Mr Samarji is a leading orthopaedic surgeon in the North West of England with over 20 years experience in knee, foot and ankle surgery. He specialises in sports and ligament injuries, arthritis and toe disorders and uses innovative techniques, including minimally invasive and keyhole surgery.
Mr Samarji patients have included top-level professional athletes and global celebrities.
Mr Samarji runs a busy NHS and private practice. He places emphasis on his patients receiving a clear explanation of their problem and the available treatments. He is keen to ensure patients are always involved and fully informed with their treatment decisions.
Mr Samarji was appointed Consultant Orthopaedic Surgeon and Honorary Senior Clinical Lecturer at the University Department of Orthopaedic Surgery Manchester Foundation Trust in 2001. He was the Clinical Director of the orthopaedic department at Manchester Royal Infirmary between 2012 and 2015. He has been extensively involved in teaching at Manchester University department of orthopaedics, playing a lead role in medical student and junior surgeon education over the last two decades.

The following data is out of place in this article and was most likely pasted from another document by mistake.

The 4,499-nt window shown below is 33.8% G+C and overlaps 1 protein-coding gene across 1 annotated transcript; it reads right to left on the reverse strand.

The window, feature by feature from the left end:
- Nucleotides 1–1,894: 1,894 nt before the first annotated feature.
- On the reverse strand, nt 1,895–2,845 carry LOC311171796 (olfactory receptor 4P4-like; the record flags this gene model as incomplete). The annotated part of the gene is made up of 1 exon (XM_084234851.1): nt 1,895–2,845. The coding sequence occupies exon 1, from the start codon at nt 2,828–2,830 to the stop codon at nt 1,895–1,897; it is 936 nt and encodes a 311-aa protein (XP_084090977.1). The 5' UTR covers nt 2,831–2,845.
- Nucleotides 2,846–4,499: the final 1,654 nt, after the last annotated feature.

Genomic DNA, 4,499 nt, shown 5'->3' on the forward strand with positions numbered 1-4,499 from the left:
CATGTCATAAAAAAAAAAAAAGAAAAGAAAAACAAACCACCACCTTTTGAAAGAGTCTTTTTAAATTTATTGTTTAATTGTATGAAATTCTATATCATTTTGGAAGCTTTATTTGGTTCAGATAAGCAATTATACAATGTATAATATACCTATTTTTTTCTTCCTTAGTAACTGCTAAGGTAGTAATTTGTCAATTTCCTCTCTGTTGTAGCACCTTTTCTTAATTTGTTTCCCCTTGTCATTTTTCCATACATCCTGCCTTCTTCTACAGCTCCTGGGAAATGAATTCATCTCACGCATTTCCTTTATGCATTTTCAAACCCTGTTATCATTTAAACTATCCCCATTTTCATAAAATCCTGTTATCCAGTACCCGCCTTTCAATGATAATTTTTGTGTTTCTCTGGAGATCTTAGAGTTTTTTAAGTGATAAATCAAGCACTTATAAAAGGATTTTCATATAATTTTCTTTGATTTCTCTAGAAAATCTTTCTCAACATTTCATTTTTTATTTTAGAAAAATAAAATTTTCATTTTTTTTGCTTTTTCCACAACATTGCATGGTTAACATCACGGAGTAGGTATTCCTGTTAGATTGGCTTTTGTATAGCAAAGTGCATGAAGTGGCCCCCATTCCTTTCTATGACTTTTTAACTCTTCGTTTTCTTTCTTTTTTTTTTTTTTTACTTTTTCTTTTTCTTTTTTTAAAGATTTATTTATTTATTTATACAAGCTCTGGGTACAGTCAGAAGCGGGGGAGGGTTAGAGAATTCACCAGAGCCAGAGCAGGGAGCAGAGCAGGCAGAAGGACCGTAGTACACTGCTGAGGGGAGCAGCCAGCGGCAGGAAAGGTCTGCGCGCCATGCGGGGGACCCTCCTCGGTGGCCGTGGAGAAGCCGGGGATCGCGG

Mr Samarji's surgical practice is almost exclusively knee, foot and ankle work. He has particular expertise in arthroscopic (keyhole) surgery of the knee and ankle, ligament repair and reconstruction of the ankle, joint replacement of the knee, surgery for bunions, toe disorders and flat foot, including minimally invasive techniques.
He qualified from the Royal College of Surgeons, Dublin in 1990 and completed his specialist surgical training with a fellowship concentrating on foot and ankle and knee surgery.
He was awarded the Leopold Muller Research Fellowship in 1994 spending a year in full-time research. He is amongst a fewer number of surgeons who have been awarded a Master of Surgery degree (Dublin), which he received for his work in 2000.
He has published peer-reviewed papers on knee, foot and ankle surgery, and founded a local foot and ankle interest group. He is actively involved in on-going research projects.